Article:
Dennis Reed, director of over-60s campaign group Silver Voices, said he has ‘huge concerns’ about the use of AI to transcribe medical notes.

He said: ‘There are significant privacy issues here, which the NHS needs to take seriously.

‘Patients value the confidential nature of the relationship they have with a doctor and many will be concerned to learn that their conversations are being recorded.

‘If they are embarrassed about their medical issues they may not be as frank as they need to be during a consultation when it is being listened to by AI.

‘This could lead to them getting the wrong diagnosis or treatment and cause harm.

‘There’s also the issue of what happens to the recording once it has been saved into the cloud. There is always the possibility that it could be hacked.

‘Having used AI myself for some tasks, such as internet searches, it is clear that it is not always 100 per cent accurate.

‘In a medical context, errors in transcription may be damaging. And if it is picking out the key bits of the conversation, it may highlight minor details and overlook important ones.

‘This means doctors will need to spend time checking the transcriptions are accurate, which means it may not end up be time-saving at all.’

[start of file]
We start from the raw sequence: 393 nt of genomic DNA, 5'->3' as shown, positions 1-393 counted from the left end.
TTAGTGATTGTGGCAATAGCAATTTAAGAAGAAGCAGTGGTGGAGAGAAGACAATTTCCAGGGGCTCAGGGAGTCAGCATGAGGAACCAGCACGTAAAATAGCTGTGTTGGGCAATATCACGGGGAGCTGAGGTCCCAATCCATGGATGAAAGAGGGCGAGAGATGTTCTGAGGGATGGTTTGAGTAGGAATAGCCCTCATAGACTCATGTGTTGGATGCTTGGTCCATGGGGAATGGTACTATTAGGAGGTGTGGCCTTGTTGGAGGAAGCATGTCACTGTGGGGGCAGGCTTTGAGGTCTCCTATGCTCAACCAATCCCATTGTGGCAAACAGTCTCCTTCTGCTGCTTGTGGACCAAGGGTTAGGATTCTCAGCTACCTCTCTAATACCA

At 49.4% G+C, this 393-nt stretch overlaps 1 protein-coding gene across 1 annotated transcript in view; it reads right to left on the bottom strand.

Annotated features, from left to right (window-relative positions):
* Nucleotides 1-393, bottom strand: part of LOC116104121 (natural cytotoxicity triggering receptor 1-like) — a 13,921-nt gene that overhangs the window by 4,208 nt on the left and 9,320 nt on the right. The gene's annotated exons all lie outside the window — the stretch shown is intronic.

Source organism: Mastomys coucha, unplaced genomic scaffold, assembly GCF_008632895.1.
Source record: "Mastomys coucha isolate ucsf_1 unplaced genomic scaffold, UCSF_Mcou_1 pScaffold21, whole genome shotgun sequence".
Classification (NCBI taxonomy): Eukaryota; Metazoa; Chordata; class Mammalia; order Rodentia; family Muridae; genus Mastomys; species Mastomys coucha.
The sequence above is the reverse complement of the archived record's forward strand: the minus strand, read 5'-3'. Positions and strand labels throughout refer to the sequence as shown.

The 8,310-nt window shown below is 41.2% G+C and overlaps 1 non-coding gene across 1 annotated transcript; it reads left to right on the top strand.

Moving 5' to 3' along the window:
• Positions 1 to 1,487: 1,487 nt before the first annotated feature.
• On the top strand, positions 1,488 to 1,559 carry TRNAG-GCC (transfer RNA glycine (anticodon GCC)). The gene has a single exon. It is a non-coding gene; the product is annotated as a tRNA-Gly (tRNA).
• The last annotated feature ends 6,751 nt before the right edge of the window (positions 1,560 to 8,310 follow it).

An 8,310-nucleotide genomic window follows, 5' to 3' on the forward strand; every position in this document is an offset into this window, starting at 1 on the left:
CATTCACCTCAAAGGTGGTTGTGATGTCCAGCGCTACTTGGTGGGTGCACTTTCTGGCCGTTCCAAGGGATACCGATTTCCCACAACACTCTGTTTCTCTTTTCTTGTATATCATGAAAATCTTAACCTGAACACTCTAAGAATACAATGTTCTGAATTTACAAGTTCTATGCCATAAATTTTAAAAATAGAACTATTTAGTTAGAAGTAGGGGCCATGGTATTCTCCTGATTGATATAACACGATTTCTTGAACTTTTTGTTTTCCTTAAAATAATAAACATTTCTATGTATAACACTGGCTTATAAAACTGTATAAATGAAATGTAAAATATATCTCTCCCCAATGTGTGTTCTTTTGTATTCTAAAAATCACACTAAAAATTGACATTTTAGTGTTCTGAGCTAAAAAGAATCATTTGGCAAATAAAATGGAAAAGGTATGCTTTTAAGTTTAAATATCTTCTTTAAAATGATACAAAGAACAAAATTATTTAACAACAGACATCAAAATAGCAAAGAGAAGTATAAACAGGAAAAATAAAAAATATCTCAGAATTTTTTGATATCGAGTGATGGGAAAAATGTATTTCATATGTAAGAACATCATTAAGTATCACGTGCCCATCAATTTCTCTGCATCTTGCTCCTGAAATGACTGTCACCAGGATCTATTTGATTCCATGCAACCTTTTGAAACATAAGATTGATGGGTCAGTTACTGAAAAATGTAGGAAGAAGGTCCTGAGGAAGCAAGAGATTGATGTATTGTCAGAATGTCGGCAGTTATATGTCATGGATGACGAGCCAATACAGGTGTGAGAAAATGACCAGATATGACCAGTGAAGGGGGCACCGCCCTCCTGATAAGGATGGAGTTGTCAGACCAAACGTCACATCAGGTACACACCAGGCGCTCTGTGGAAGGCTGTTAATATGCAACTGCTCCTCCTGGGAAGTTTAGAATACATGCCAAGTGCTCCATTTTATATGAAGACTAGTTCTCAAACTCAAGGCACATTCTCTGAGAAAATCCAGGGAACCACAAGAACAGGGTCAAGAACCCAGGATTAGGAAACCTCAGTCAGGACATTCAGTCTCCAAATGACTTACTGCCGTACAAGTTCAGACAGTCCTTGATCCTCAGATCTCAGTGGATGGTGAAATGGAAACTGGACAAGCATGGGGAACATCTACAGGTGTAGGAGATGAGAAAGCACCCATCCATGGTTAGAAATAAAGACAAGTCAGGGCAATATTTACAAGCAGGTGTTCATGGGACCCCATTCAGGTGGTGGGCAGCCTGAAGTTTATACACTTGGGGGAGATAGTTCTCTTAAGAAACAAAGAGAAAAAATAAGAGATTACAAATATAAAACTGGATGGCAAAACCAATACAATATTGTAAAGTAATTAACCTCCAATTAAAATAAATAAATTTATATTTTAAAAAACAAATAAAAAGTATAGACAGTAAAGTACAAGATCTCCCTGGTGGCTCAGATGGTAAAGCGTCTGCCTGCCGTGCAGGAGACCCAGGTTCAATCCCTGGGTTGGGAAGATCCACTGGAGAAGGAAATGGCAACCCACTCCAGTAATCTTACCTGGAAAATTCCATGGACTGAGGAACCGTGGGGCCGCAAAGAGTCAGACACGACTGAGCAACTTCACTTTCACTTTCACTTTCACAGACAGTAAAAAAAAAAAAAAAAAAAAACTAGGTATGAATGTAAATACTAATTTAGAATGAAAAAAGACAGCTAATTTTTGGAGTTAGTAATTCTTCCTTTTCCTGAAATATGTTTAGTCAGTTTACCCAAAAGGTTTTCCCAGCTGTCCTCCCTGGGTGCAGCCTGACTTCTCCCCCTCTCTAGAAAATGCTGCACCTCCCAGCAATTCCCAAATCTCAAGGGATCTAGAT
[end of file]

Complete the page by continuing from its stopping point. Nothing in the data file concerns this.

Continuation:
Sam Smith, from privacy campaign group medConfidential, said: ‘Patients should know how data is used, which includes who is recording them and where the transcripts are going.

‘Patients should recognise this as the creepy overreach of technology that it appears to be.’

Cori Crider, a director at tech-justice group Foxglove, said: ‘With waiting times through the roof, GPs are under unbelievable pressure to see as many patients they can, as quickly as possible.

Patient groups warned people could come to harm as they will be too embarrassed to discuss medical issues freely while being recorded (stock image)

Patient groups warned people could come to harm as they will be too embarrassed to discuss medical issues freely while being recorded (stock image)

‘But two years ago, during the GPDPR fiasco, patients gave a pretty unanimous ‘up yours’ to the notion of the government, or anyone else, spying on private conversations with their doctor – with a million patients opting out of sharing their data in one month.

‘If the government treats people like adults and gives them clear and transparent control and consent over how this tech is used, this could be a quite literal lifesaver.

‘But there are no shortcuts to winning that trust – and government has a terrible track record of trying to slip new NHS tech past patients without bothering to get their permission.